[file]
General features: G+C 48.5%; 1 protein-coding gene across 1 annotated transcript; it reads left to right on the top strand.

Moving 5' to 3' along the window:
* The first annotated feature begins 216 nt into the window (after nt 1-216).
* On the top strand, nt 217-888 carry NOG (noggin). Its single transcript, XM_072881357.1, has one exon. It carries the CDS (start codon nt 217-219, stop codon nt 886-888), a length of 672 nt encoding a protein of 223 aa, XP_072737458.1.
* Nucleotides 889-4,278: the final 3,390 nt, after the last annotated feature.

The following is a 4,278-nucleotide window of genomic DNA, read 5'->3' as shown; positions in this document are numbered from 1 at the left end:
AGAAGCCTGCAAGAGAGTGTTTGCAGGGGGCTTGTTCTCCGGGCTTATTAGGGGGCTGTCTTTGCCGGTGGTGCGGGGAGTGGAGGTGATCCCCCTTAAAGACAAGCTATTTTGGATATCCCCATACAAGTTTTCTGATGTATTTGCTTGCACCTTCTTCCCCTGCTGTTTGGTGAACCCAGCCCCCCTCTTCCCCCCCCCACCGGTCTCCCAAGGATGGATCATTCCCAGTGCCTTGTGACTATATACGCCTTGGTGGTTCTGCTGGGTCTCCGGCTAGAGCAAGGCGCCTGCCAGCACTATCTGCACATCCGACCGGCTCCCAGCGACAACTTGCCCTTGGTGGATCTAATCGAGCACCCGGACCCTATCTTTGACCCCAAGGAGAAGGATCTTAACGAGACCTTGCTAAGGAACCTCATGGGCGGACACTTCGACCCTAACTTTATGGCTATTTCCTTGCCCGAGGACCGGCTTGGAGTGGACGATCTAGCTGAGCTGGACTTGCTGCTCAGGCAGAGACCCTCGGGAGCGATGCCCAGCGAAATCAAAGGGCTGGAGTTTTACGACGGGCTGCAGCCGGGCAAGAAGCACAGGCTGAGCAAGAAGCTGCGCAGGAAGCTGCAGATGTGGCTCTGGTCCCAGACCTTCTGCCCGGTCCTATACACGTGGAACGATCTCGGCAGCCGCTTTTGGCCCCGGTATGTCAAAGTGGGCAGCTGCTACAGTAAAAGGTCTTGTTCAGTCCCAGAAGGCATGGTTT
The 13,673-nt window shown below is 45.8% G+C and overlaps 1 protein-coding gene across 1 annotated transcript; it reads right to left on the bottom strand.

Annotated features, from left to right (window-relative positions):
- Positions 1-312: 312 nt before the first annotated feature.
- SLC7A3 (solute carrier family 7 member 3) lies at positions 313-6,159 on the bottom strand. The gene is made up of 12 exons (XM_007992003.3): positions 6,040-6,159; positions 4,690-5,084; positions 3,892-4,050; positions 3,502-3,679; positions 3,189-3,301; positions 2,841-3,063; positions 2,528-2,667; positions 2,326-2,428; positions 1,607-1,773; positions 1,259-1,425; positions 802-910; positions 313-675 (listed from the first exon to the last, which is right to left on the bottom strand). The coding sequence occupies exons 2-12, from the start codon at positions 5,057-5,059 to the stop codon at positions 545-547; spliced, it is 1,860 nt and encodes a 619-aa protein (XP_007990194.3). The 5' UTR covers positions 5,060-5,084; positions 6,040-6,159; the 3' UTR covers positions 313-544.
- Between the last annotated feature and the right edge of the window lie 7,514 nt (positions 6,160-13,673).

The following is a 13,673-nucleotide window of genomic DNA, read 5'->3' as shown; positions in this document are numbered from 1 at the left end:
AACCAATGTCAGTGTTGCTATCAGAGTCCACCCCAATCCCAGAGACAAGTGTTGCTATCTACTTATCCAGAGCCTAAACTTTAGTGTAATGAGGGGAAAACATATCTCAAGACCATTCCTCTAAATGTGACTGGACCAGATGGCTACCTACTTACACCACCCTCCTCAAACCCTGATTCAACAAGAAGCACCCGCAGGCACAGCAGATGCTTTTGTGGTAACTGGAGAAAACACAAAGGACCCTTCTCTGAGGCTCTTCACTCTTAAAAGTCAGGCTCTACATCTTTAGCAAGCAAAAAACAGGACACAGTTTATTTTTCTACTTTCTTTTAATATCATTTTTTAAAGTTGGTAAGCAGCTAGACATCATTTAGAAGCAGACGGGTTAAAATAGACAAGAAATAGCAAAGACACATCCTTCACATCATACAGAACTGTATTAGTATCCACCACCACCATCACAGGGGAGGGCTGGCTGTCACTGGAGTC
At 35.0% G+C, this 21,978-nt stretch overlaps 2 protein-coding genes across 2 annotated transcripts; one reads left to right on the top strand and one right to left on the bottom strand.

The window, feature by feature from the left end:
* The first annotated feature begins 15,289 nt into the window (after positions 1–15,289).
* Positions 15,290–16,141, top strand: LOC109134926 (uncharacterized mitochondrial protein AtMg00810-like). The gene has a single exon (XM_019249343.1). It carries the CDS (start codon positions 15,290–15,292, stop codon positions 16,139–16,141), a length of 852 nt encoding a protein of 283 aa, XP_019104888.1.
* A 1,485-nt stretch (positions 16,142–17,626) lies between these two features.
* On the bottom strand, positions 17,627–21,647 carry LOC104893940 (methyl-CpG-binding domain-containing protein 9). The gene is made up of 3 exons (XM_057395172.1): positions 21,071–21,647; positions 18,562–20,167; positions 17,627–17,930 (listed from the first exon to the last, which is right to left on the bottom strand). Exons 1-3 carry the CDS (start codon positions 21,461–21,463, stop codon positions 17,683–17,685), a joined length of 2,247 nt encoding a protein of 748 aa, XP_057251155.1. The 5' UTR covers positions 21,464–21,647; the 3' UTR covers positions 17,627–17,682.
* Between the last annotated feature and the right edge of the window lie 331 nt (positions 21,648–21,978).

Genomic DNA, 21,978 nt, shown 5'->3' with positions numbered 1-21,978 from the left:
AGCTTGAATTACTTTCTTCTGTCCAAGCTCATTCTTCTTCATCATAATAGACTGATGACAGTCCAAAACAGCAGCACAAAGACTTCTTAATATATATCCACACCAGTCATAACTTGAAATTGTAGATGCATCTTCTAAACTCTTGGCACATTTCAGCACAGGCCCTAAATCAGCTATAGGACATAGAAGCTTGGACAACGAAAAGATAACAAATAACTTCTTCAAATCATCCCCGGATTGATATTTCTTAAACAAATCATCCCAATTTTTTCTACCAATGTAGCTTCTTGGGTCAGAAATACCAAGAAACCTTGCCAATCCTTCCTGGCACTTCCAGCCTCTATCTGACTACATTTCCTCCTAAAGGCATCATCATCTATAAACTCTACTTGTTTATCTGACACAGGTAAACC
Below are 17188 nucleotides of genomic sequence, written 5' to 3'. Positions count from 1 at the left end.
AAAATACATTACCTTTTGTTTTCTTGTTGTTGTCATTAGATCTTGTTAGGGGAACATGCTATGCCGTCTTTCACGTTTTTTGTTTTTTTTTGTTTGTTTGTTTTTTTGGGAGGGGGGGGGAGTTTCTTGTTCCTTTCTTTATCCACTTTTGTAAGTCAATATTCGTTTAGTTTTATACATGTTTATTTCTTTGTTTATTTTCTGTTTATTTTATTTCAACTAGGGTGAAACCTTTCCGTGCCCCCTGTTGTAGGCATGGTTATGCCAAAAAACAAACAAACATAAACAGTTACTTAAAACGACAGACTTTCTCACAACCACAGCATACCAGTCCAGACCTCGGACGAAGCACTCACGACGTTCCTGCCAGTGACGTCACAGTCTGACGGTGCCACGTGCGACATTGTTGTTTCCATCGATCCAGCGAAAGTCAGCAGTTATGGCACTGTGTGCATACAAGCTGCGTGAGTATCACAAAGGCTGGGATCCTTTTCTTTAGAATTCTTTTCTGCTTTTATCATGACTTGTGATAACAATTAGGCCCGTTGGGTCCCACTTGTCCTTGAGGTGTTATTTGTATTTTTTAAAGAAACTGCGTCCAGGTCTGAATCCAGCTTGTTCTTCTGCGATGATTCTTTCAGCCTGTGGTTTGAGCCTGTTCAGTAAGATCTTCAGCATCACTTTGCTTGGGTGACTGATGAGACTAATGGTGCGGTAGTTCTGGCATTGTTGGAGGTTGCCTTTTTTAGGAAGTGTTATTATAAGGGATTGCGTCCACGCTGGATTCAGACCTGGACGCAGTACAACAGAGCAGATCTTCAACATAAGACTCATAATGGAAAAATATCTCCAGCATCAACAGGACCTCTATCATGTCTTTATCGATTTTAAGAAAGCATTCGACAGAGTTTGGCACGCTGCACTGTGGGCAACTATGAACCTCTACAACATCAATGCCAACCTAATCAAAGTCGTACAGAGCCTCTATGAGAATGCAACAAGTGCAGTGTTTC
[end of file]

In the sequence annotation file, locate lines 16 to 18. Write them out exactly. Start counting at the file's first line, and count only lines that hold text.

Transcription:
The window, feature by feature from the left end:
* The first annotated feature begins 15,289 nt into the window (after positions 1–15,289).
* Positions 15,290–16,141, top strand: LOC109134926 (uncharacterized mitochondrial protein AtMg00810-like). The gene has a single exon (XM_019249343.1). It carries the CDS (start codon positions 15,290–15,292, stop codon positions 16,139–16,141), a length of 852 nt encoding a protein of 283 aa, XP_019104888.1.